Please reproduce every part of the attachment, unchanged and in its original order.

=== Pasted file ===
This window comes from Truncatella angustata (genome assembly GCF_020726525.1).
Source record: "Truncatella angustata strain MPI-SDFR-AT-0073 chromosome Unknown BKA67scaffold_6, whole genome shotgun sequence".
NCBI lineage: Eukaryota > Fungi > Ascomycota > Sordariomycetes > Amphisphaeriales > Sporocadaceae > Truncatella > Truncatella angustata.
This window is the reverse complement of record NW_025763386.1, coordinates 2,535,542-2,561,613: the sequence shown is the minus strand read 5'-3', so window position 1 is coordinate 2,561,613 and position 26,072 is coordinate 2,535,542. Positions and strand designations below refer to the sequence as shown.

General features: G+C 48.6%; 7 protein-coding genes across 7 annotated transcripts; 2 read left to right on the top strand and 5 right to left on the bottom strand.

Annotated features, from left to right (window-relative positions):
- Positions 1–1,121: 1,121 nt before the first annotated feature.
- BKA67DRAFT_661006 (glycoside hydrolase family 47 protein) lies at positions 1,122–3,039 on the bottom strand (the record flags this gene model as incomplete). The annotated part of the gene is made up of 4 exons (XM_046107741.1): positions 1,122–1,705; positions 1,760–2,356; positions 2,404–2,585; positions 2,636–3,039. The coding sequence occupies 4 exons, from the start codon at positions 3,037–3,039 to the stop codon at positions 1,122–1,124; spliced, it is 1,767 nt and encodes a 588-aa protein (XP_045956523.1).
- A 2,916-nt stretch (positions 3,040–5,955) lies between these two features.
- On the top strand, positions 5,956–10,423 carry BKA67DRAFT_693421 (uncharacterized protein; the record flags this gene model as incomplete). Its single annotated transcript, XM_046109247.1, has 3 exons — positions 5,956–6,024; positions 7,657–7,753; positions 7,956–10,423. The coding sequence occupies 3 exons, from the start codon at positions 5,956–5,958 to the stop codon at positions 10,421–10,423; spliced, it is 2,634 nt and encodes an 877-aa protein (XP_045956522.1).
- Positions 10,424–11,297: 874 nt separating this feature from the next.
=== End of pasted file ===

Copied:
This window comes from Truncatella angustata (genome assembly GCF_020726525.1).
Source record: "Truncatella angustata strain MPI-SDFR-AT-0073 chromosome Unknown BKA67scaffold_6, whole genome shotgun sequence".
NCBI lineage: Eukaryota > Fungi > Ascomycota > Sordariomycetes > Amphisphaeriales > Sporocadaceae > Truncatella > Truncatella angustata.
This window is the reverse complement of record NW_025763386.1, coordinates 2,535,542-2,561,613: the sequence shown is the minus strand read 5'-3', so window position 1 is coordinate 2,561,613 and position 26,072 is coordinate 2,535,542. Positions and strand designations below refer to the sequence as shown.

General features: G+C 48.6%; 7 protein-coding genes across 7 annotated transcripts; 2 read left to right on the top strand and 5 right to left on the bottom strand.

Annotated features, from left to right (window-relative positions):
- Positions 1–1,121: 1,121 nt before the first annotated feature.
- BKA67DRAFT_661006 (glycoside hydrolase family 47 protein) lies at positions 1,122–3,039 on the bottom strand (the record flags this gene model as incomplete). The annotated part of the gene is made up of 4 exons (XM_046107741.1): positions 1,122–1,705; positions 1,760–2,356; positions 2,404–2,585; positions 2,636–3,039. The coding sequence occupies 4 exons, from the start codon at positions 3,037–3,039 to the stop codon at positions 1,122–1,124; spliced, it is 1,767 nt and encodes a 588-aa protein (XP_045956523.1).
- A 2,916-nt stretch (positions 3,040–5,955) lies between these two features.
- On the top strand, positions 5,956–10,423 carry BKA67DRAFT_693421 (uncharacterized protein; the record flags this gene model as incomplete). Its single annotated transcript, XM_046109247.1, has 3 exons — positions 5,956–6,024; positions 7,657–7,753; positions 7,956–10,423. The coding sequence occupies 3 exons, from the start codon at positions 5,956–5,958 to the stop codon at positions 10,421–10,423; spliced, it is 2,634 nt and encodes an 877-aa protein (XP_045956522.1).
- Positions 10,424–11,297: 874 nt separating this feature from the next.